That was then, this is now — Henry George edition

It took Dr. Edward Taylor’s inside perceptions to say, on publication: “It is not merely an American book, but a California book.  We do not mean merely that it is a book written in California by a Californian, but that it is distinctively and peculiarly Californian, for not only are its illustrations drawn from this coast, but the freshness of its views bespeak the novel and suggestive circumstances that have been presented in California.”

That is from Charles Albro Barker’s Henry George, still a useful biography.  Barker points out, by the way, that the notion of a “single tax” on land barely appears in Progress and Poverty, as at that time George was more focused on land nationalization.  The single tax idea became more prominent a bit later in the 1880s.


Interesting comment uttered many places is that land taxes are equitable, because landlords cannot shift the tax burden to the tenants. That seems in contradiction to the accepted theory about supply and demand curves. I expect a higher land tax results in a decreased quantity supplied at a given price, thus driving up the equilibrium rent.

Why? Land can be supplied at zero cost. Any landlord will take 50% less profit (pure rent) over no profit.

Is this the type of nonsense response I get when for once I make an argument grounded in economics?

I suspect you don't understand what makes land different from other factors of production.

My inner snark says that Dr. Edward Taylor must have died a long time ago. Because if this was a modern Californian book, it would have been written by someone who identifies as a yellow dragon.

One thing the Industrial Revolution seems to have done is added change to people's thoughts. Before the Industrial Revolution, the economy may not have been a zero sum game, but it sure would have looked like it. There was so little economic growth that you may as well kill the rich and share their property now because the pay offs for not doing so would be a few generations down the line. Likewise, property values may have increased before, but they would have done so so slowly no one would have noticed. In the past you might buy a farm, and your grandson might sell it, and it probably did not increase in value at all. It took the California gold rush and economic growth afterwards for such a land boom to exist that George noticed it. Which led to thinking about the morality of increasing property prices.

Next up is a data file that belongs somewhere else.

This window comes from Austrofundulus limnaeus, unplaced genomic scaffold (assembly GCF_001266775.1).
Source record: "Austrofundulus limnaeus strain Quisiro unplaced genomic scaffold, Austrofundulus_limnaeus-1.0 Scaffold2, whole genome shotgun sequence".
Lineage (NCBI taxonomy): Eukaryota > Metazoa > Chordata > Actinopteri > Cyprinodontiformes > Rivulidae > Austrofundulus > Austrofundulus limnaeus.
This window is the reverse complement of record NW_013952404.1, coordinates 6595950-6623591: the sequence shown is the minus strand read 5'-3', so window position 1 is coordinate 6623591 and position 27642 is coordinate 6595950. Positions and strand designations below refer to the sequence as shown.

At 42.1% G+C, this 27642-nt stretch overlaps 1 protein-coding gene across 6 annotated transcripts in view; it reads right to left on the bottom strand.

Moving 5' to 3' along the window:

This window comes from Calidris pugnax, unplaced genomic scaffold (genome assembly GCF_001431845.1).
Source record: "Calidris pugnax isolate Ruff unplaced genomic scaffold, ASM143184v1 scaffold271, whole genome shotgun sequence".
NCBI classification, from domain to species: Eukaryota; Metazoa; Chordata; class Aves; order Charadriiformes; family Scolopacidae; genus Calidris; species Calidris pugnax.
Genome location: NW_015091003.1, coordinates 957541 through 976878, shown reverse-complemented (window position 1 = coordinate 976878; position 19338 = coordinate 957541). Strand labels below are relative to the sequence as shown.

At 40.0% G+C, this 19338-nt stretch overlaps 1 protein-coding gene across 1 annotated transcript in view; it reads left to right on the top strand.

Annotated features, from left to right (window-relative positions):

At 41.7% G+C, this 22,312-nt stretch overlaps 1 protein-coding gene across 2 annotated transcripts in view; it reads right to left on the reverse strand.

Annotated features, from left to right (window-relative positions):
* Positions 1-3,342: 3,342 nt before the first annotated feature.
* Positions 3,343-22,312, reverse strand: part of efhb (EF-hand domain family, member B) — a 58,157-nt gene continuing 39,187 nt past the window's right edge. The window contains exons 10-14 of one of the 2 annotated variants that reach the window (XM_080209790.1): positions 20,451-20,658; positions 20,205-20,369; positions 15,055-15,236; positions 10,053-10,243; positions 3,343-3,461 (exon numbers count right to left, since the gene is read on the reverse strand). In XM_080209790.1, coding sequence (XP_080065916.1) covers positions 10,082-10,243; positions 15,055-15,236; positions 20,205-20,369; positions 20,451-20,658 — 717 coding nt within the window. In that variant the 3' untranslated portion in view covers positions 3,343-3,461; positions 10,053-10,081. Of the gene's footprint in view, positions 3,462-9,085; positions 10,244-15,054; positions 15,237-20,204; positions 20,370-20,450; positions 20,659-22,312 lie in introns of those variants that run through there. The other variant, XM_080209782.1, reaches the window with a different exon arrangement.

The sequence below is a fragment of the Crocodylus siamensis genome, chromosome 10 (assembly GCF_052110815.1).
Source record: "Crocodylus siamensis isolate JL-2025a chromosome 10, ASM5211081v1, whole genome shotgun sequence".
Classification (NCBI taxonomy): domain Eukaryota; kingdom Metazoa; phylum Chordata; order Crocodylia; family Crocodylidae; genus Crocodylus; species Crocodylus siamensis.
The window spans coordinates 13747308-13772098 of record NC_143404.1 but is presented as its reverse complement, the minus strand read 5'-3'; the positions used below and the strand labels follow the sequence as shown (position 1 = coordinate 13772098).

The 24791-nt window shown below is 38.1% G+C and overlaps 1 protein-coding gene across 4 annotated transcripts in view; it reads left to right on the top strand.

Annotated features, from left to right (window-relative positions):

Only know about Henry George because to him playing important role in one of the Tolstoy's novels.

Cowen's interest in Henry George isn't just an academic interest, at least that's my impression. George was concerned with both the high level of inequality and the cyclical nature of an industrial economy. We sometimes forget the severity of the bottom of the cycles in the 19th century. Today's global economy is marked by both similarities and differences, and it's the similarities that should interest an economist. I know: historical patterns can be misleading, as correlations do not causation make. In his column today, Bret Stephens asks: Is There Life After Liberalism? What Stephens is searching for is a reinvigoration, which he thinks can be found in "a rededication to localism and community, from which some alternative political and economic order might gradually develop" (citing Patrick Deneen's new book "Why Liberalism Failed"). Of course, any casual student of history knows what reinvigorated liberalism in the last great crisis. Stephens quotes Steve Bannon for Bannon's plan for reinvigoration: “It will be as exciting as the 1930s.” "As exciting as the 1930s", writes Stephens, repeating Bannon's quote, suggesting that Bannon must be daft, but then Stephens observes that it "would be a terrifying prospect but also an exciting one". What any casual observer should have noticed is that the prevailing economic consensus has been to restore the very conditions that preceded the most recent crisis. Cowen laments the complacency that the economic consensus has created, and promotes instead "disruption" as the path to a reinvigorated liberalism. Cowen's Austrian friends at Mercatus might agree with Bannon, but I'm not going to promote disruption that is "as exciting as the 1930s". And I don't believe Cowen would either. Thus, Cowen's interest in Henry George and other political economists. There has to be a better way than Bannon's. My fear is that time is short, and that if a better way isn't found soon, markets will do what markets always do and provide a reinvigoration "as exciting as the 1930s".

Ross Douthat, not Bret Stephens.

I was gonna say. Stevens is a neoliberal true believer who, for obvious reasons, is highly suspicious of blood and soil types or just soil types for that matter.